(In other news, I started Grad School in Western Colorado University – MFA is Creative Writing)

My beginning steps as a weaver of stories 

I had learned to walk. I made up stories about a sentiment colony of bees and ants. I was the queen’s personal spy, on a mission. Walking around the Synagogue grounds, telling myself stories of my adventures. There were no labels, no genres. We told scary tales in the playground. Sometimes we found hidden treasure in the sand (a lot of us had grown up watching Indiana Jones). Sometimes we were on airplanes, careful not to get our feet bombed. 

We moved. Different country, different language. I knew the ABC’s, cat, dog, water, excuse me. I traced the perimeter of the playground, alone in my mind. I wore red and yellow and had a bowl cut. Clearly, I was still in the eighties, but those new kids were not – the future was pink, and neon, Skipies and My Little Pony. When my father’s salary kicked in, my mother took me to Toys-r-Us. I got a pony and a kooshball. My ponies had many misadventures, and I played with dolls until society considered me too old, but I continued playing in my head. And on paper. My first “book” in English was about an anthropomorphic puppy seeking friends. I guess it was autobiographical. I was miserable, bullied, and lonely, but I didn’t know that. I was busy exploring the world around me, living around the edges. I wasn’t distracted by the kids who put glue in my hair, or by the fact that I’d rather pee my pants than ask for a hall pass and use the restroom located in a different classroom. The teacher yelled at me and tore my drawing; you see, I’d drawn the frog in the wrong order – face before feet, and it was more important for me to listen and learn the words, because I didn’t know English. Everyone laughed. I was upset about the frog. It had not only been a good illustration, but as I was drawing it I gave it a name and a story and a life. And now it was dead, ripped to shreds while everyone around me laughed. Stupid, stupid immigrant girl with a weird name, and a weird haircut and an accent, who refused to cry. I cracked my lips and busted my chin running to the school bus and falling on ice. On the bus, the eight graders tore to pieces my handmade doll. And still, I didn’t know I was miserable. It was snowing, and everything outdoors was magical. I found friends: the ADHD boys, the misfits, the outcasts, the ones who didn’t bother to fight for the swings on the playground but preferred to hang out in the long stretch of grass under the trees and make up stories. I’m still in touch with some of those pals, and they keep showing up in weird places in my life. “Were you not that new kid who was obsessed with penguins?” Yup, that was me. That year I was an explorer to the South Pole. I made a beak from papier mache’, and my father took me to the Bronx zoo, where I stood next to the penguin pond for an hour and called out to them until a curious one came to talk to me. I read books like they were oxygen.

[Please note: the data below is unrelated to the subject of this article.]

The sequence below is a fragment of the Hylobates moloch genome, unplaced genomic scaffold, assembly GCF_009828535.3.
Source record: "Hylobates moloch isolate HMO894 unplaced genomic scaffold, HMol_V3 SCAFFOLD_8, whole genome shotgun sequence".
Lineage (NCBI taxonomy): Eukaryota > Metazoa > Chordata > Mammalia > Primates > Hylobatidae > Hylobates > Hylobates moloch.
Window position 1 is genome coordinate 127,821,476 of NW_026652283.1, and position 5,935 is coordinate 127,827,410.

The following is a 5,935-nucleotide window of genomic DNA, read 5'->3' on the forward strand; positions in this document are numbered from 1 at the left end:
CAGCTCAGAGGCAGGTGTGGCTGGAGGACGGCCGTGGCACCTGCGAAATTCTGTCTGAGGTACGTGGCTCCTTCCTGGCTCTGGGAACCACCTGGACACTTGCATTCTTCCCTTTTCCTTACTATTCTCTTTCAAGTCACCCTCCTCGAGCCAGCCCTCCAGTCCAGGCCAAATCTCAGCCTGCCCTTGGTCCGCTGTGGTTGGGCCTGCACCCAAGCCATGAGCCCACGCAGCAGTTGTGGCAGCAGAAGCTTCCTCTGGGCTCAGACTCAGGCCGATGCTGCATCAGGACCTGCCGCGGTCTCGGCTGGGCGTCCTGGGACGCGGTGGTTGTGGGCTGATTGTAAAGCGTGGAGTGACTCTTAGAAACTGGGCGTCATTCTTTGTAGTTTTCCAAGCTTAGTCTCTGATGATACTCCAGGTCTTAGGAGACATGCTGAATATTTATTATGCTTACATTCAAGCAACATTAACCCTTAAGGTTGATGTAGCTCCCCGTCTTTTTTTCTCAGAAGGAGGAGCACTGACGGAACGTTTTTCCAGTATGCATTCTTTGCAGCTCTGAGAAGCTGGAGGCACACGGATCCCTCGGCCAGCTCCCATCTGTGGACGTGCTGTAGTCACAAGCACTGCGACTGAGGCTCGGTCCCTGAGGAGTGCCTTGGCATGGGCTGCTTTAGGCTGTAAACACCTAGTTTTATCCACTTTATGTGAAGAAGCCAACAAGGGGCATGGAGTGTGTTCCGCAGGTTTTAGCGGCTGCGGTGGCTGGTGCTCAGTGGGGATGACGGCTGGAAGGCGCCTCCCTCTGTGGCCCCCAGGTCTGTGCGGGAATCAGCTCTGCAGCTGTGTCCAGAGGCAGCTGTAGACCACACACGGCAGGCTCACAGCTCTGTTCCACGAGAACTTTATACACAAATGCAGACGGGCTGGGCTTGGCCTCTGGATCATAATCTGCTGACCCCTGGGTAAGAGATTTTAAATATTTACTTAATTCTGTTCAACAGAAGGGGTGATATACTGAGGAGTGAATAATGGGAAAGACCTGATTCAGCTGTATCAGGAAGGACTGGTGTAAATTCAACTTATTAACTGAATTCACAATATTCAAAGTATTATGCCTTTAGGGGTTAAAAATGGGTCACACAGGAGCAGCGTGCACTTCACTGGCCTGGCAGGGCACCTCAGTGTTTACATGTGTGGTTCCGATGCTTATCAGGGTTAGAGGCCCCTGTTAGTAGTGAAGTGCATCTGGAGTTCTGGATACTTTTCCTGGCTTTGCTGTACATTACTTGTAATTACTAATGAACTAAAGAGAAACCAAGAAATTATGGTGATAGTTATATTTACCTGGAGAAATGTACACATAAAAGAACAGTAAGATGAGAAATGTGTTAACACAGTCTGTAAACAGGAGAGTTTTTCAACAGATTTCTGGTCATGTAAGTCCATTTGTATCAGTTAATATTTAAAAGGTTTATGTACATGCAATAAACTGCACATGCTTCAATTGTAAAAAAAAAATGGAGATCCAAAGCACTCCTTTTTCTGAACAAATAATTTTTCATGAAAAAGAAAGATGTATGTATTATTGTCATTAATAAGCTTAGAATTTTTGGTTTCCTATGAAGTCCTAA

Where I am

Some members of my family think this is an indulgence. An expensive one. Irresponsible, for a mother of children who are creeping up into high school. It is not a survival skill, is what I sense they feel. You know, something that brings in the money, the food, something that will save you when they come for us (they always do). My mother-in-law says it is my turn, and I should seize it and go for it, no apologies. And whatever my parents think, my MFA is about survival. There is something in me, and it needs to come out. It wants to be heard. It wants to be alive. And what it will do is be the oxygen, not just for me, but for those who walk the edges, those who will hear it and breathe it in their minds.


It is a voice that shows me this bright, shiny, pink and neon thing that is too far away to reach. It puts glue in my hair. It trips me; I break my feet. I can’t walk. I must ask for favors. I must be dependent. I must beg – my friends, the muses, random strangers. It is the doctors in the hospitals injecting me with the medicine that will save my baby and will slowly kill my heart. Give it to me. I’ll do anything. I’d walk the knife. I’m paralyzed and tired and scared. 

But then I find the weird ones again.

Where I’m going

My brother-in-law is researching how to extract oxygen on Mars. Writing feels to me rather like that. I know the oxygen is there, I know there is a way. Coming to GPCW at Western feels very much like I’m getting the theory and practice, of how to extract my oxygen. I’m not navigating alone in the dark anymore. There are instructors who truly care. There are friends – writers, poets, screenwriters – to share meals and jokes with. It feels like I came home, stranger in strange land no more. I fiercely adore my crew, and we are going to help each other. I found my weird ones again, my survival pod.

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